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     What characterizes trade in natural products?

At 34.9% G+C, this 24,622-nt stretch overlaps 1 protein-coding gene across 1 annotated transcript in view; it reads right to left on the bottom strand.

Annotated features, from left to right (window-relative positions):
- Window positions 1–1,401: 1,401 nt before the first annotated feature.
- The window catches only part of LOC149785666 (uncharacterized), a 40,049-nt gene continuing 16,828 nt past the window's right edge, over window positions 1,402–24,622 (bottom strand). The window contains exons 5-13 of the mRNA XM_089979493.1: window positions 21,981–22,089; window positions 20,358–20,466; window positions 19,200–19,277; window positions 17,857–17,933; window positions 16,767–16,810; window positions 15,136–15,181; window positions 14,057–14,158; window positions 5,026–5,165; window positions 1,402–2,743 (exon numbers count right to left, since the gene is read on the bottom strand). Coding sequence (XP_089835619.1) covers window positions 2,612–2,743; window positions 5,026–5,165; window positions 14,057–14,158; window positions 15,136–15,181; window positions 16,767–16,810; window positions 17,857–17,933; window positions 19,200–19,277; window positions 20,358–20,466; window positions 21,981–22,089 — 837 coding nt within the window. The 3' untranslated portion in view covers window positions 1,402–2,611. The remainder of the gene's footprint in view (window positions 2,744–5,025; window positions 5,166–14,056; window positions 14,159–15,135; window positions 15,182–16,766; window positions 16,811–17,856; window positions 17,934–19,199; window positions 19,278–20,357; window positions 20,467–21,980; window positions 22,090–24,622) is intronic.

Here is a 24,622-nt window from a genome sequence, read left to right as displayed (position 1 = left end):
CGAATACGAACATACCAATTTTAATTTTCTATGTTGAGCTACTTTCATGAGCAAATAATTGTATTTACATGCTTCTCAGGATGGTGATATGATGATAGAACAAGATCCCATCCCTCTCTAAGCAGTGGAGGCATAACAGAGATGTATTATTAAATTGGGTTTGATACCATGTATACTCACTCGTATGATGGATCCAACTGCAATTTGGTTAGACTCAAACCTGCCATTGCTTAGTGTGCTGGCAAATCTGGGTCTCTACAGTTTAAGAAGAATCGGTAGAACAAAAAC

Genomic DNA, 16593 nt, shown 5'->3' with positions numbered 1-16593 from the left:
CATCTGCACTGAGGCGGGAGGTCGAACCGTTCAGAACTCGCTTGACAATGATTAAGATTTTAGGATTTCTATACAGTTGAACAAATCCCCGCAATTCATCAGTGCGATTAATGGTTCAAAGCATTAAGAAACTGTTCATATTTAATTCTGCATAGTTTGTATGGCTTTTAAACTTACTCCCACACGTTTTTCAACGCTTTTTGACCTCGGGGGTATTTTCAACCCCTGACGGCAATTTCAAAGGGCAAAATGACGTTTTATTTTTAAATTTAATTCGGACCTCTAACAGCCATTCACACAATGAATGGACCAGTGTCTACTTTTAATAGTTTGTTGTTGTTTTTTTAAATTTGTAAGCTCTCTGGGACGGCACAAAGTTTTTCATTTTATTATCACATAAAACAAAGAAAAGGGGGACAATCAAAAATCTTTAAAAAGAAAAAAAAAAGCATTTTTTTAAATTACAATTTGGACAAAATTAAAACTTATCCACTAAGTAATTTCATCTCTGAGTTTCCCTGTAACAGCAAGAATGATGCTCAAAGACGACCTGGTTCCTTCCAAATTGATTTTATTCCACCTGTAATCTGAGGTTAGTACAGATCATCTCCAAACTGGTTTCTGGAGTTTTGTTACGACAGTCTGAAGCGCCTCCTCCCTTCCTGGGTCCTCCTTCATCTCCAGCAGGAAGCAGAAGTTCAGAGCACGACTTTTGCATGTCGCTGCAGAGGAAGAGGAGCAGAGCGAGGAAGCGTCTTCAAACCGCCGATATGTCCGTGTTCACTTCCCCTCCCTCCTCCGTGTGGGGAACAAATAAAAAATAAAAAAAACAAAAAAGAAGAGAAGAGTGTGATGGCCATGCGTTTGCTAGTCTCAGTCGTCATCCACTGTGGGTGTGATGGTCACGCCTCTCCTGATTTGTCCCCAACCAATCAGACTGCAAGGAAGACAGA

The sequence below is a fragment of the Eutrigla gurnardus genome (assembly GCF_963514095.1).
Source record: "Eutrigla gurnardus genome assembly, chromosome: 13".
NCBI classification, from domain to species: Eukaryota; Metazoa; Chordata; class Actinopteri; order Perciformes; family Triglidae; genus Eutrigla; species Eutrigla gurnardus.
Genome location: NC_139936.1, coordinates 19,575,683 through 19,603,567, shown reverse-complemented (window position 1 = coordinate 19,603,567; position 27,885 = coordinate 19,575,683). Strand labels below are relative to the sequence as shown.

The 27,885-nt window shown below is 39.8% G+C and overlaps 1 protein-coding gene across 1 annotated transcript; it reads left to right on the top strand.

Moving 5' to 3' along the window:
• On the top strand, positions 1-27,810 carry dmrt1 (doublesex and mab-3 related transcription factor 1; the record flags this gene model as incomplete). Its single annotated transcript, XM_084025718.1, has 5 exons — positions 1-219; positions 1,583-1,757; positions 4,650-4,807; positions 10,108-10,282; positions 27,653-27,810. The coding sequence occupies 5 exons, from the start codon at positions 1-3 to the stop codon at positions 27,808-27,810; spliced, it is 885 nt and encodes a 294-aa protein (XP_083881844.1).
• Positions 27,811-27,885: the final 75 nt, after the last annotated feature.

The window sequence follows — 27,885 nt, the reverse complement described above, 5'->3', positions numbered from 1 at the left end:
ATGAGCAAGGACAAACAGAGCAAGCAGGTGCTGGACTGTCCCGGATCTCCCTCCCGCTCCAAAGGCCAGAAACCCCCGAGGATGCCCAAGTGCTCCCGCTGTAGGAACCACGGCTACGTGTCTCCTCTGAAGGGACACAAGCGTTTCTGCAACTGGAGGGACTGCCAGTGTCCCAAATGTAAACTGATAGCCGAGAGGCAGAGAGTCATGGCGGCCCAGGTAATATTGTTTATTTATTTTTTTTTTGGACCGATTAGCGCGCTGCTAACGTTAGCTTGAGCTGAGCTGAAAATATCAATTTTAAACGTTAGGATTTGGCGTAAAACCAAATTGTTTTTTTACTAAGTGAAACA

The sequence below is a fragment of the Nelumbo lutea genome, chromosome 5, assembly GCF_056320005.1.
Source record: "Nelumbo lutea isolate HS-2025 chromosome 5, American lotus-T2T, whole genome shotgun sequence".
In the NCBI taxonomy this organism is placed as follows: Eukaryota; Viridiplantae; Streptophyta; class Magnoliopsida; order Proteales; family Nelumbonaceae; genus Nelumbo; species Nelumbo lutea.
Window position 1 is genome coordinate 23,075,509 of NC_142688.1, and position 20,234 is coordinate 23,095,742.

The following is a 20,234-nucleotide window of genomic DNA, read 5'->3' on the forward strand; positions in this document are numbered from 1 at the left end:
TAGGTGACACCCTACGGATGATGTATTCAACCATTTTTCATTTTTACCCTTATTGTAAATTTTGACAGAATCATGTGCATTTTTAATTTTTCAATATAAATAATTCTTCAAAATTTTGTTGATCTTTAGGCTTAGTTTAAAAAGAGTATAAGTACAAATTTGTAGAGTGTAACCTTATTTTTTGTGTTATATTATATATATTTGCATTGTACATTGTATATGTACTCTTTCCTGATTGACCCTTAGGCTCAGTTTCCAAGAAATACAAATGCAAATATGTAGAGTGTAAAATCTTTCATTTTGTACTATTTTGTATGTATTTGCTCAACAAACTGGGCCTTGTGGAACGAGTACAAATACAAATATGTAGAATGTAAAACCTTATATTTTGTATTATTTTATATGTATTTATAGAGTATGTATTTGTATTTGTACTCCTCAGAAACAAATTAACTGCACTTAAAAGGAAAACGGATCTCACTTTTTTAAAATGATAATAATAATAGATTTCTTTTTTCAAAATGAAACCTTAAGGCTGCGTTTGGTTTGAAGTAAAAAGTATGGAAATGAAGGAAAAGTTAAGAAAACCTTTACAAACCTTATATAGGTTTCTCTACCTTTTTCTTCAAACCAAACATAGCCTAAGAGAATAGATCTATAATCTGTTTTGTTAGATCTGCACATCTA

Reliable statistics on trade in natural products do not exist. Most natural products are traded within various industries and therefore with various end uses. Moreover, the lack of harmonized definitions makes it difficult to collect and obtain market information. Most natural products are traded in rather small quantities. The general direction of trade in these products is from developing to developed countries. Some products do reach substantial levels, such as honey, gum arabic, rattan, forest nuts and mushrooms, medicinal plants, essential oils, and pharmaceutical products. Most are exported in raw or semi-processed form. Trade in natural products cover a wide range of sectors, including the pharmaceutical, herbal medicine, personal care and cosmetics, chemicals and household products, and food industry sectors. However, the supply channels for raw materials may be similar and wholesalers, including exporters, traders, brokers and agents, may sell to a range of different industries. Trade data are rarely collected or published at a national level. Much production and consumption are at subsistence level. National legislation and policies often do not provide frameworks for a rational and sustainable use of a wild resource. A general picture is that there is increased emphasis on safety, efficacy and quality, which has resulted in more research and development, a shift towards standardised products, and requirements for high-quality raw materials. Sustainability is also an increasingly important factor, especially regarding the environment from which natural products originate.

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